Character design case study: Doctor Digital

Digital Ready is a program run by the Tasmanian Government to help train local small business owners in online marketing and making use of current technology solutions. As part of an update to the program, a new Q&A-style blog was developed to address common problems and challenges. I was contacted to design a mascot character that would give a welcoming face to this section of the program and fit in well with the established web design and illustration style.

The Brief

The Department of State Growth and their web developer, Takeflight, had already discussed the possibility of having a mascot designed for the Doctor Digital blog. Having seen some of my work previously, they felt my illustration style would make for a good fit with their goals and existing designs. Between them, they had formed some loose aims for the character – they were keen for a friendly female character who was a scientist or professor rather than a medical doctor, able to answer questions with authority, *and* who also happened to be a robot.

When the request came to me, the idea of a "female-academic-doctor-robot" initially struck me as a bit of a tall order, but we got talking and put together some more polished requirements:

  • A target audience of small business owners, often older Tasmanians, who are somewhat intimidated by the digital world.
  • In terms of personality, the character should appear friendly, approachable, eager to help, confident and professional. One person from the Department suggested thick expressive glasses to resemble the blog's author.
  • In terms of appearance, the character should be recognisable as a female academic or scientist, possibly as a robot or with other visual cues linked to technology.
  • Due to size constraints, preference is for a simple design with all important features recognisable at a small size.
  • The artwork should feature the character's whole body - however as most applications will place the character in a circular frame as a "head shot", the upper body and face are particularly important.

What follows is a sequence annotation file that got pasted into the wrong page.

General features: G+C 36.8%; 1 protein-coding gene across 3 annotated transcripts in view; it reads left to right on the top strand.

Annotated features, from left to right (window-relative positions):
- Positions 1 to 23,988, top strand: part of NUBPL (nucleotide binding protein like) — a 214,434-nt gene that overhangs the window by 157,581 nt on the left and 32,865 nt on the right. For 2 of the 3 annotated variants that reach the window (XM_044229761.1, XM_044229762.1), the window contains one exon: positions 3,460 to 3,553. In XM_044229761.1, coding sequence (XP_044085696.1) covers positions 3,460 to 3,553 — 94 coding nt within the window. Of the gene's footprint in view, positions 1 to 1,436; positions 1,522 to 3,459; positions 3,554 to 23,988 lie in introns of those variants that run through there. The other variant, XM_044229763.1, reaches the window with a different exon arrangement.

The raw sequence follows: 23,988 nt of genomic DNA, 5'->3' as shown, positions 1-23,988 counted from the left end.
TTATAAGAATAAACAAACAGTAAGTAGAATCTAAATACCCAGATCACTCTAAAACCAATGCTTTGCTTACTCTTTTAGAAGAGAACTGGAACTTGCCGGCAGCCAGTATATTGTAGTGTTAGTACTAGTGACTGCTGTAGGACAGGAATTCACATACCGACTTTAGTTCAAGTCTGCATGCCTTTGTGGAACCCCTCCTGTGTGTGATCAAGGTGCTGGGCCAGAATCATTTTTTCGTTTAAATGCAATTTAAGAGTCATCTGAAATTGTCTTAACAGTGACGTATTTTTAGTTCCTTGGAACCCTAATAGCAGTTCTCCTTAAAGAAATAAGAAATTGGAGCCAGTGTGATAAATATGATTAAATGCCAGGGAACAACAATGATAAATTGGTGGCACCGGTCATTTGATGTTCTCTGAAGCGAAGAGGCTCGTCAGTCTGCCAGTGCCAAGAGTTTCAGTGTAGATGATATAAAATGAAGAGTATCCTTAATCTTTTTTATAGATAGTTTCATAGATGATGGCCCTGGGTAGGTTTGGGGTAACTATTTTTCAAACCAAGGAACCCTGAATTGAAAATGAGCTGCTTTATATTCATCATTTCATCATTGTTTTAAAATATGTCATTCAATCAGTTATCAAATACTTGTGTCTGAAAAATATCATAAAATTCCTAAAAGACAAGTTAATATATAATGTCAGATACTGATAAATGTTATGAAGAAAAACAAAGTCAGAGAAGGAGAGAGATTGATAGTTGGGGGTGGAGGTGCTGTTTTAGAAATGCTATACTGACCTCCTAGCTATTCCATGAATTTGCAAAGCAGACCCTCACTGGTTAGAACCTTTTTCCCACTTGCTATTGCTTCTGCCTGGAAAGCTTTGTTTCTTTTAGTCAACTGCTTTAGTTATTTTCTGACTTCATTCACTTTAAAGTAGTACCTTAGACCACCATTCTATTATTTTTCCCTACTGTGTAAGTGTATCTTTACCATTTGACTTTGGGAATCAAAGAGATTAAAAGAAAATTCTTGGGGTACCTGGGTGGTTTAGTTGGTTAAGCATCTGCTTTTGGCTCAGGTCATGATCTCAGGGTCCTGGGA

• The artwork should make use a "flat" aesthetic to fit in with existing imagery on the Digital Ready website.
  • The artwork should be made for general use, with a smiling "helpful" pose and a curious "thoughtful" pose.

Early work

Shape and silhouette are fundamental considerations in character design. If I'm able to communicate a few key features through these alone, I know I'm on the right track. Occupation is a fairly superficial thing that can be put off until the costume design stage. The real challenge for me was figuring out how to invoke an organic, human quality like femininity with a robotic character.

The easy way out would have been to treat femininity as superficial as well, and just slap on a few bits of jewellery and makeup. I use these things in moderation, but it's very lazy design to lean on them as the only indication that a character is female.

My early sketches were quite blocky and weighed too heavily on the mechanical side; others went the opposite extreme and became too human. Eventually, I settled on a bell-like body with a mix of sharp angles and prominent curves, a wide round bookish face, and a "costume" design that could take on a few different suit or coat appearances depending on colour choices.


Settling on the right colours was my next major concern. I based my options on the palette used throughout the Digital Ready website, but the combination took some trial and error to get right.

As I kept working with the pose I was using, I came to feel like it was a bit too exuberant, and wouldn't work so well with a flat aesthetic. I went back to sketch a plainer front-on version that I could construct with simpler geometric shapes. This had the added benefit of making it easy to reposition the character's arms and face for different poses.

Things progressed rapidly from here. The right colour combination was much easier to decide with a simplified pose. The coat became a sharp navy blue business suit and defined the primary colour for the whole design. A vibrant teal emerged as the best choice of secondary colour to contrast with the suit and add a little extra personality, leaving silver and white to complete the picture of a friendly robotic businesswoman.

Finished artwork

With all the hard questions out of the way, all that remained was to arrange the fully-assembled Doctor Digital into the necessary poses - one helpful, and one thoughtful. The final exported artwork put her inside a circular frame, ready to plug straight into the web design.